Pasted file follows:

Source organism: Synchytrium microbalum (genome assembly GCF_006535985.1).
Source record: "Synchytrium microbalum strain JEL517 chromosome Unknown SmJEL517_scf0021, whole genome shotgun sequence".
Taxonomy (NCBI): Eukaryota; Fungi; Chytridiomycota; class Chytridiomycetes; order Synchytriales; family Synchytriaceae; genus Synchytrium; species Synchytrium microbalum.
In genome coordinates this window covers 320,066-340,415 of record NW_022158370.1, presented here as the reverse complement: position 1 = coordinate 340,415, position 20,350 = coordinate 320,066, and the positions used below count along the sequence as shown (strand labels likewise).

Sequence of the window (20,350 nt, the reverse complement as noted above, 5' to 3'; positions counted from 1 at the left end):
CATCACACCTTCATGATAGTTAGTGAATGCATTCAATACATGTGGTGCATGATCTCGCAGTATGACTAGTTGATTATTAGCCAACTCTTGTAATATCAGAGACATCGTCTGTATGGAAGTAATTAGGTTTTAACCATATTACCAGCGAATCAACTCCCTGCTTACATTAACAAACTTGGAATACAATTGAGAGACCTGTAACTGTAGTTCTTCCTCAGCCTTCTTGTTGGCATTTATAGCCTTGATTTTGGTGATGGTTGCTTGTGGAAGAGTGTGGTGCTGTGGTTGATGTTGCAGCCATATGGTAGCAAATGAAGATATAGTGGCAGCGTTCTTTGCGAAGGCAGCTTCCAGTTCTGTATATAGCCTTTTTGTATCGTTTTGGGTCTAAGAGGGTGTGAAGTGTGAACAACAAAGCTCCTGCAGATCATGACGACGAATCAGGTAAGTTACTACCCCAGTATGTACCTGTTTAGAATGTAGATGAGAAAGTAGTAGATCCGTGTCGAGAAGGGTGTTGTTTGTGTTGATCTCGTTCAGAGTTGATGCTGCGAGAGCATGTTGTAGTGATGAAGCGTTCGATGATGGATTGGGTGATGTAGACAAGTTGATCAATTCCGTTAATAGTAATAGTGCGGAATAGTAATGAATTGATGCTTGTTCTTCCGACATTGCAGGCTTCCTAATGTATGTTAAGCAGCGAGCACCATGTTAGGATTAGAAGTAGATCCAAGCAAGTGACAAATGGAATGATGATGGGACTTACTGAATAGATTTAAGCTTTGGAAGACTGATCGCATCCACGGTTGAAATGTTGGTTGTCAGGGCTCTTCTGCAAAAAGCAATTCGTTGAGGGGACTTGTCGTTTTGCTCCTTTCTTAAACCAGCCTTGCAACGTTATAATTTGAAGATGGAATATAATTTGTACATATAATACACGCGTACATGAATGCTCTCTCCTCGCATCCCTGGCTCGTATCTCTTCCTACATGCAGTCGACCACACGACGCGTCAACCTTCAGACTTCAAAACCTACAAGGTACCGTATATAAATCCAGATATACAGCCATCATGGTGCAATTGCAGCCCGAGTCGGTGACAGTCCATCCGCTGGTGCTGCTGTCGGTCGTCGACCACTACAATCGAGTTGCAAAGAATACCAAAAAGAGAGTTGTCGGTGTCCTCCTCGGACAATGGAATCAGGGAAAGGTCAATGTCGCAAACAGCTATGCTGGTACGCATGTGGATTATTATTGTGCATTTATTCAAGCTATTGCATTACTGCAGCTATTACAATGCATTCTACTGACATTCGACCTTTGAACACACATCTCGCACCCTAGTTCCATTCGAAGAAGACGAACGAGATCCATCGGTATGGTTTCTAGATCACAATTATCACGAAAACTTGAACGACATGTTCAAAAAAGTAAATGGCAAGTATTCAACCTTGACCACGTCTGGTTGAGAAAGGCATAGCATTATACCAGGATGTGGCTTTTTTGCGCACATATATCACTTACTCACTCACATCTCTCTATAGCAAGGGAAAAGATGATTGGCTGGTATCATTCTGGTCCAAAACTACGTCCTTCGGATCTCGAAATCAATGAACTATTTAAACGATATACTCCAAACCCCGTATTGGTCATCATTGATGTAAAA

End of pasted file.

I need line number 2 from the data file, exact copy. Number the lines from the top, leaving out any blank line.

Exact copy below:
Source record: "Synchytrium microbalum strain JEL517 chromosome Unknown SmJEL517_scf0021, whole genome shotgun sequence".